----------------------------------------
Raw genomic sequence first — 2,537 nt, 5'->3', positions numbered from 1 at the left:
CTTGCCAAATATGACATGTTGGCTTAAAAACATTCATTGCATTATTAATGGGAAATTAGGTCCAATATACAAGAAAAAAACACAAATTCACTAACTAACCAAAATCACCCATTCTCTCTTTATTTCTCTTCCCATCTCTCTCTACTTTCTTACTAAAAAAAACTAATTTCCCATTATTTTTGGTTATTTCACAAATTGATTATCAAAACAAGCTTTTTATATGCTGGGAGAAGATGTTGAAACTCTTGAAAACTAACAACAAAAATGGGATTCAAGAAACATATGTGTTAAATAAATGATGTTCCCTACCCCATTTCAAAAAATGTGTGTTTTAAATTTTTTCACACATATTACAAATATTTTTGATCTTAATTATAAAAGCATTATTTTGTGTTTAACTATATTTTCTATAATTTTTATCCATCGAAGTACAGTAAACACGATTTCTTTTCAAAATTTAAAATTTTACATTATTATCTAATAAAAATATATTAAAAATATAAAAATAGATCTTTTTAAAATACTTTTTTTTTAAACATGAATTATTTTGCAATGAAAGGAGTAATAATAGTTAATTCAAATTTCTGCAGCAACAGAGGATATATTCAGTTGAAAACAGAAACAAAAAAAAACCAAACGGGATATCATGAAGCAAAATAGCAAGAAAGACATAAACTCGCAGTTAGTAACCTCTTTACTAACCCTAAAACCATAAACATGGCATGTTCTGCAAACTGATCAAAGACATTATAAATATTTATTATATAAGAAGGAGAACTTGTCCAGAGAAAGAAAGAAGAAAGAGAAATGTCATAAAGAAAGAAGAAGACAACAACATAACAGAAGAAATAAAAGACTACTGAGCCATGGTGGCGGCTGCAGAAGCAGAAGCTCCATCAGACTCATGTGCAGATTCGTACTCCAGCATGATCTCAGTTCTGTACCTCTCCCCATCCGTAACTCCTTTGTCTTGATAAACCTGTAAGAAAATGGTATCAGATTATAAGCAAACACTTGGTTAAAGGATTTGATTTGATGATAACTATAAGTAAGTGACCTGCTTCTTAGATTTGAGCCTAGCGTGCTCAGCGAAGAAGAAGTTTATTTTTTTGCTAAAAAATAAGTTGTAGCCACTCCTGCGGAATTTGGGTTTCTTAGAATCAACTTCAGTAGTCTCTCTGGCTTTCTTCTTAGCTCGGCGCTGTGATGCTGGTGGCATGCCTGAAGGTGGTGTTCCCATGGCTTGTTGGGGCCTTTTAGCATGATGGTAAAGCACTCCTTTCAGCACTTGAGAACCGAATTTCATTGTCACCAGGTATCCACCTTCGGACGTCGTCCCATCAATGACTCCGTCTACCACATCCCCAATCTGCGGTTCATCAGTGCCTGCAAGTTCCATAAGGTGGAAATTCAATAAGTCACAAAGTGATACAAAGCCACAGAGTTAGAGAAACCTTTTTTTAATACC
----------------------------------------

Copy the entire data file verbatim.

Raw genomic sequence first — 2,537 nt, 5'->3', positions numbered from 1 at the left:
CTTGCCAAATATGACATGTTGGCTTAAAAACATTCATTGCATTATTAATGGGAAATTAGGTCCAATATACAAGAAAAAAACACAAATTCACTAACTAACCAAAATCACCCATTCTCTCTTTATTTCTCTTCCCATCTCTCTCTACTTTCTTACTAAAAAAAACTAATTTCCCATTATTTTTGGTTATTTCACAAATTGATTATCAAAACAAGCTTTTTATATGCTGGGAGAAGATGTTGAAACTCTTGAAAACTAACAACAAAAATGGGATTCAAGAAACATATGTGTTAAATAAATGATGTTCCCTACCCCATTTCAAAAAATGTGTGTTTTAAATTTTTTCACACATATTACAAATATTTTTGATCTTAATTATAAAAGCATTATTTTGTGTTTAACTATATTTTCTATAATTTTTATCCATCGAAGTACAGTAAACACGATTTCTTTTCAAAATTTAAAATTTTACATTATTATCTAATAAAAATATATTAAAAATATAAAAATAGATCTTTTTAAAATACTTTTTTTTTAAACATGAATTATTTTGCAATGAAAGGAGTAATAATAGTTAATTCAAATTTCTGCAGCAACAGAGGATATATTCAGTTGAAAACAGAAACAAAAAAAAACCAAACGGGATATCATGAAGCAAAATAGCAAGAAAGACATAAACTCGCAGTTAGTAACCTCTTTACTAACCCTAAAACCATAAACATGGCATGTTCTGCAAACTGATCAAAGACATTATAAATATTTATTATATAAGAAGGAGAACTTGTCCAGAGAAAGAAAGAAGAAAGAGAAATGTCATAAAGAAAGAAGAAGACAACAACATAACAGAAGAAATAAAAGACTACTGAGCCATGGTGGCGGCTGCAGAAGCAGAAGCTCCATCAGACTCATGTGCAGATTCGTACTCCAGCATGATCTCAGTTCTGTACCTCTCCCCATCCGTAACTCCTTTGTCTTGATAAACCTGTAAGAAAATGGTATCAGATTATAAGCAAACACTTGGTTAAAGGATTTGATTTGATGATAACTATAAGTAAGTGACCTGCTTCTTAGATTTGAGCCTAGCGTGCTCAGCGAAGAAGAAGTTTATTTTTTTGCTAAAAAATAAGTTGTAGCCACTCCTGCGGAATTTGGGTTTCTTAGAATCAACTTCAGTAGTCTCTCTGGCTTTCTTCTTAGCTCGGCGCTGTGATGCTGGTGGCATGCCTGAAGGTGGTGTTCCCATGGCTTGTTGGGGCCTTTTAGCATGATGGTAAAGCACTCCTTTCAGCACTTGAGAACCGAATTTCATTGTCACCAGGTATCCACCTTCGGACGTCGTCCCATCAATGACTCCGTCTACCACATCCCCAATCTGCGGTTCATCAGTGCCTGCAAGTTCCATAAGGTGGAAATTCAATAAGTCACAAAGTGATACAAAGCCACAGAGTTAGAGAAACCTTTTTTTAATACC